F1 Racing (UK) - - COVER STORY -

Let’s set the record straight about one thing. Valtteri Bottas de­cided to host a duathlon (with run­ning and cycling) rather than a triathlon, in his home town, only be­cause it was eas­ier to get more peo­ple to en­ter – it def­i­nitely wasn’t be­cause he was scared of be­ing beaten by his wife, Olympic swim­mer Emilia Pikkarainen.

“No, no, that’s not the rea­son at all!” he says, laugh­ing. “In any case, there’s no se­cret: I know I would have lost by miles!”

The chal­lenge is a for­mi­da­ble one, in­volv­ing a 5km run, fol­lowed by 20km of moun­tain bik­ing, and fi­nally an­other 3km run – this fi­nal stretch along an up-and­down course through the forests close to the Olympic Train­ing Cen­tre. The main event was pre­ceded by a fam­ily duathlon, with the length cut down to just 8km.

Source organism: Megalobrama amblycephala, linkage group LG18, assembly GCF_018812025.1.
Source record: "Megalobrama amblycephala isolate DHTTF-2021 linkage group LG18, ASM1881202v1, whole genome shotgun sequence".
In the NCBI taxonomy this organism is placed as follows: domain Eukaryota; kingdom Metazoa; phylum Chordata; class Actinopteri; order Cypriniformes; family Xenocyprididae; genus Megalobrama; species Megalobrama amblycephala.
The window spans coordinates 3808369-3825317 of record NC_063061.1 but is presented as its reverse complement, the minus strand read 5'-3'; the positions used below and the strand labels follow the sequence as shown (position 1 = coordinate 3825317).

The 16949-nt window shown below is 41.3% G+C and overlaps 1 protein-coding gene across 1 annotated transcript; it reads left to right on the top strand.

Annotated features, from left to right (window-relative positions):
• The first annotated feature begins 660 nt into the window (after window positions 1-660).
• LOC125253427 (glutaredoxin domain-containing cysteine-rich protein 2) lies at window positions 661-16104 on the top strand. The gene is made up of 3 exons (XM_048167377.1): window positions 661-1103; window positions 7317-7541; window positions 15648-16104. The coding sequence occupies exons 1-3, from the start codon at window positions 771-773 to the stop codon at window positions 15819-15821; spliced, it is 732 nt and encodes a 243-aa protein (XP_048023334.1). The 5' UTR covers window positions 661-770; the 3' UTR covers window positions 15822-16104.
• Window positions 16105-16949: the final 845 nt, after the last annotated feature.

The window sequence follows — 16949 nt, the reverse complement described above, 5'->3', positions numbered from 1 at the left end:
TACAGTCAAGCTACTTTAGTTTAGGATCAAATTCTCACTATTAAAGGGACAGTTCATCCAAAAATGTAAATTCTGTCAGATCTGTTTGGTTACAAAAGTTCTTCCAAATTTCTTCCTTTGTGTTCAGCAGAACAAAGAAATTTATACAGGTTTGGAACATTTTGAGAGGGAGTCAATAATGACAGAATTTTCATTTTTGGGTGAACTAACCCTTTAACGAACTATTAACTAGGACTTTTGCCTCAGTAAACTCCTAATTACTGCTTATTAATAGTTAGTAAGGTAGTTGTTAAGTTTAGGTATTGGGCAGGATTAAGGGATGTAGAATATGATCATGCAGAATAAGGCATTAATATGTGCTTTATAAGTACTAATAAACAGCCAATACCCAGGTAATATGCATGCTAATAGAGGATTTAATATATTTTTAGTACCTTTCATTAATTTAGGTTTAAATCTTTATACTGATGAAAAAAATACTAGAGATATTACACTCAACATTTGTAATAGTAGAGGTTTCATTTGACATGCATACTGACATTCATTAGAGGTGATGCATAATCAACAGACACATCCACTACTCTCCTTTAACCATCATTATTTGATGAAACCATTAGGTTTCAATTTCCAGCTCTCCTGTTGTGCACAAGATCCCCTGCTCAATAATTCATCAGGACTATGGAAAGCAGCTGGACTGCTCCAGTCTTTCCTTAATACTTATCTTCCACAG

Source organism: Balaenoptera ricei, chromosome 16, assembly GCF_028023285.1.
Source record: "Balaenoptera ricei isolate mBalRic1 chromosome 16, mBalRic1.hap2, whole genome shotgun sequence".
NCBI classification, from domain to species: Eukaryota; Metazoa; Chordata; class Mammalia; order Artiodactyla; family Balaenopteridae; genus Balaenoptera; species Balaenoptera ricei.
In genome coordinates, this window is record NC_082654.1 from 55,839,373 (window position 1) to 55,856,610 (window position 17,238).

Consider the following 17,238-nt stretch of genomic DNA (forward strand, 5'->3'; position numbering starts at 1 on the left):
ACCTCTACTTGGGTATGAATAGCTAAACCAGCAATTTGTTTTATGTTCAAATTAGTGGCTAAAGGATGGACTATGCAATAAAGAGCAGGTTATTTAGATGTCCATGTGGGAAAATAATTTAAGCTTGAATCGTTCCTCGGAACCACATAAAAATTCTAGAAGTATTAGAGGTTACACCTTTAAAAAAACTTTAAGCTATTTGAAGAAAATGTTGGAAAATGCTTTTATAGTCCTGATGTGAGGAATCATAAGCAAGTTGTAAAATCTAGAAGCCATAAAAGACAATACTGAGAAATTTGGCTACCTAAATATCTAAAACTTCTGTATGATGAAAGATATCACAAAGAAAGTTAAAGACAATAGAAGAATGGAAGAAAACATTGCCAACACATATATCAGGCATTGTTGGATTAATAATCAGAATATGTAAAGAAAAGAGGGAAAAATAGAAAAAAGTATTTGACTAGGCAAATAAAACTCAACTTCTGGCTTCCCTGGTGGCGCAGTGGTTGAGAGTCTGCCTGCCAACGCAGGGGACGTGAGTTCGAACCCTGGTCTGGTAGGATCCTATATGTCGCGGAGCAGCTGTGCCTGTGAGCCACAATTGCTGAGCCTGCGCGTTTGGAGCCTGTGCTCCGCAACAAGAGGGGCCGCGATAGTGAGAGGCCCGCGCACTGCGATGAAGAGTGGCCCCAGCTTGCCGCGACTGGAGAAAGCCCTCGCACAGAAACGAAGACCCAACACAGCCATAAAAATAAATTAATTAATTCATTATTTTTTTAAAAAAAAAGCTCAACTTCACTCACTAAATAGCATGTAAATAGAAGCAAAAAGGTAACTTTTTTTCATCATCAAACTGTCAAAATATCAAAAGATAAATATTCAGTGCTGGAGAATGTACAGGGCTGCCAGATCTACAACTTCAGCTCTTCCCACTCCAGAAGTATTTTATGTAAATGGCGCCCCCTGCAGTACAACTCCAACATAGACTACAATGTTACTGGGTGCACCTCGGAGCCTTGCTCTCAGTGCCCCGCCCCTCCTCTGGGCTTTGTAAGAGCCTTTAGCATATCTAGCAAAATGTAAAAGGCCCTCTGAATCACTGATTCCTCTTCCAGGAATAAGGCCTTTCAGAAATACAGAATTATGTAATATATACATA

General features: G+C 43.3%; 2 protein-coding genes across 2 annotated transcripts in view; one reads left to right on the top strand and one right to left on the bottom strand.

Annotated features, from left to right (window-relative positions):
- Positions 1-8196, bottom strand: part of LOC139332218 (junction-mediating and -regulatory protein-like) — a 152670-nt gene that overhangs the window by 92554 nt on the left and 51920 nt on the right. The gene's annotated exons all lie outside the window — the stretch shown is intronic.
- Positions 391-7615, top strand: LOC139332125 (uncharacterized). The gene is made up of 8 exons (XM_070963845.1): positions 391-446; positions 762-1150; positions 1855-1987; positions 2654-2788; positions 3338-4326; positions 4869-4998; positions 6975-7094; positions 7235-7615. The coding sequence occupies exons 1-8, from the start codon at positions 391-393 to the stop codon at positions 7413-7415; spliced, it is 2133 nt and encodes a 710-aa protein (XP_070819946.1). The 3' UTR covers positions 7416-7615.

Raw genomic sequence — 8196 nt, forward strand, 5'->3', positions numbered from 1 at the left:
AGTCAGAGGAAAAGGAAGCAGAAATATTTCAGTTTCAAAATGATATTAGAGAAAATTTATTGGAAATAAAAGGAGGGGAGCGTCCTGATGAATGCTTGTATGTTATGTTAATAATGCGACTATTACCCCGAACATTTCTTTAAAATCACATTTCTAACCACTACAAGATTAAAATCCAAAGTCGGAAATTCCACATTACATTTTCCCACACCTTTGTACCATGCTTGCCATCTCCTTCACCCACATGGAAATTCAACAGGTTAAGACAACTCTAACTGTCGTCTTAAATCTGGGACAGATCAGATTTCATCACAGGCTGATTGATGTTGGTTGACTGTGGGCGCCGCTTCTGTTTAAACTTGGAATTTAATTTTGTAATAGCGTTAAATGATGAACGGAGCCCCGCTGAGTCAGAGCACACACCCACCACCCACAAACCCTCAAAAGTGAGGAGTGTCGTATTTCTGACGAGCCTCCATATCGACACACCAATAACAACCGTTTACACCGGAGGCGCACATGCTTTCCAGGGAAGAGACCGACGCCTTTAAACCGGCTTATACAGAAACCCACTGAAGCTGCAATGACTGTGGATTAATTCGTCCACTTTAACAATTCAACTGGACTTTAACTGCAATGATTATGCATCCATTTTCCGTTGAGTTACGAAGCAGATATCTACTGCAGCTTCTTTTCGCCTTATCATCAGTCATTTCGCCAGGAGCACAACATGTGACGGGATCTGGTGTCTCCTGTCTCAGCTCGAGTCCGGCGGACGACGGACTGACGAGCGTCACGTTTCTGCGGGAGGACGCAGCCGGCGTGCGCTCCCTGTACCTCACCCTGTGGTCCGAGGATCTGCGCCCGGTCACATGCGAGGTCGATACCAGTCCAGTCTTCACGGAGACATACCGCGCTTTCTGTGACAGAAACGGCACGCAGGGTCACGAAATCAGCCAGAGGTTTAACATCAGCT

“I’ve been plan­ning on do­ing an event like this for quite a while now be­cause I love do­ing sports my­self,” ex­plains Valtteri. “So, I want to hold this event ev­ery year and make it big­ger so that ev­ery­one can join in: it’s such a fan­tas­tic thing and it’s very healthy, ob­vi­ously.”

In the end, Valtteri fin­ished 11th with a time of 1hr 25m, the top places be­ing filled by pro­fes­sional ath­letes, in­clud­ing the win­ner – Markus Vuorela. Valtteri’s race en­gi­neer Tony Ross also com­peted, fin­ish­ing 31st, as well as a few other mem­bers of the Mercedes team.

The event has a char­i­ta­ble fo­cus, with the Valtteri Bottas Duathlon do­nat­ing €10,000 to the Starlight Foun­da­tion, which grants the wishes of se­ri­ously ill chil­dren.

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